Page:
Back in October, after the mass killing at Umpqua Community College in Roseburg, Ore., I listened intently to President Barack Obama’s address.
I heard a man, a father, a president, who was angry and at his wits’ end. The president stated that it doesn’t seem to matter anymore how frequently these murders occur, and whether or not the victims are schoolchildren, college students, movie theater patrons or military serviceman, Congress seems unwilling to act. Another round of the familiar, “Our thoughts and prayers are with the victims and their families,” and then what. Nothing. The president’s call was for action beyond prayers. But what action?
Definitely not signing another futile online petition. Definitely not the “point and click” activism that seems to be favored by today’s culture. What needs to happen is legislative action starting at the lower levels of government. Consider this: School boards throughout the United States make up the largest group of democratically elected officials in the world.
Where our Congress has been impotent in addressing gun reform legislation, and our state legislatures (save Washington state) have failed miserably to advance this issue, district school boards can lead the way.
On Oct. 6, the Board of Education for the Santa Fe Public Schools unanimously passed a resolution calling for gun purchasing reform legislation. This isn’t a “feel good” resolution, but one that calls on specific steps to be taken by our legislators to help eliminate the cash-and-carry attitude that relates to purchasing firearms.
New Mexico has 89 school boards. With a minimum of five members on each board, this is well over 400 elected officials representing hundreds of thousands of constituents — parents, teachers, kids, community members. Voters. It’s about unleashing this potential power.
As members of the Santa Fe Public Schools Board of Education, we have sworn an oath to uphold the laws of the Constitutions of New Mexico and the United States. Our legislators have done so as well. We affirm our inalienable right to “life, liberty and the pursuit of happiness,” and this right must extend to our government making every reasonable effort for our people to be free from the constant threat of gun violence.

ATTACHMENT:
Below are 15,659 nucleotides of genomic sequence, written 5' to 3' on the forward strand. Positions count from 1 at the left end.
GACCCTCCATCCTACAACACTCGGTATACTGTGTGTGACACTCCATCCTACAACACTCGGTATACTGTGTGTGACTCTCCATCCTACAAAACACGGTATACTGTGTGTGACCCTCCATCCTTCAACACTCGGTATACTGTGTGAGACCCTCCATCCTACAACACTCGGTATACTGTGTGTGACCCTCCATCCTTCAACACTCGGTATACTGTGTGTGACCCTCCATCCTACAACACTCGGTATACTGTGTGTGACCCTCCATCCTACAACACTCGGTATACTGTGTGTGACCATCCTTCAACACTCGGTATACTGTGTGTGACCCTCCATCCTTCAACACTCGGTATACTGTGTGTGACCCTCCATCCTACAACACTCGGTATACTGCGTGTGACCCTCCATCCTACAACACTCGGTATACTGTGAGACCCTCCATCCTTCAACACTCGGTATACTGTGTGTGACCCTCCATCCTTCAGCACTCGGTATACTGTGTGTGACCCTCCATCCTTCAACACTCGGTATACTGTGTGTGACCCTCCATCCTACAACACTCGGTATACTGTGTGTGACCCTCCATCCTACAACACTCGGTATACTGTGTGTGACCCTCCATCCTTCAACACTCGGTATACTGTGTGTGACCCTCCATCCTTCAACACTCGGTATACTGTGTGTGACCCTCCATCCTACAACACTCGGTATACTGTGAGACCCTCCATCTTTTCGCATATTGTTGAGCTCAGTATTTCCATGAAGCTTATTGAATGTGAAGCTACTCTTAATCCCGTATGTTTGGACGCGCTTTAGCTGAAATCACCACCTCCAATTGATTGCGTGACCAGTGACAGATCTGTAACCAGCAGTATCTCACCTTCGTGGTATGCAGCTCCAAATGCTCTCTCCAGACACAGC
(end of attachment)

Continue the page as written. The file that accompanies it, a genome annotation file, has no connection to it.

Our resolution specifically calls on our Northern New Mexico delegation to introduce in the upcoming session legislative reforms that address the means by which firearms are purchased or transferred in the state of New Mexico. It calls for criminal background checks, including convictions for domestic violence and abuse on all firearm purchases, whether from licensed gun retailers, gun shows or Internet sales. As well, these checks must include a purchaser’s history of mental illness or disease.
We recognize that throughout New Mexico and the United States there are millions of law-abiding gun owners for whom guns are used for hunting, sport, as well as the lawful protection of self, family and property. Our resolution protects an individual’s right to gun ownership by affirming Article 2, Section 6 of the New Mexico State Constitution.
As school board members, we have the responsibility not just for the education of our children but a moral imperative for keeping them safe. My intent in crafting this resolution and presenting it to our board is that our action gain traction as a movement among schools boards throughout New Mexico and the United States. A first step in stemming the scourge of gun violence must be in reforming the way guns are acquired.
When we consider the safety and well-being of our citizens to be of greater importance and priority than the unfettered access to a person’s ability to acquire a firearm, we will see serious gun reform legislation.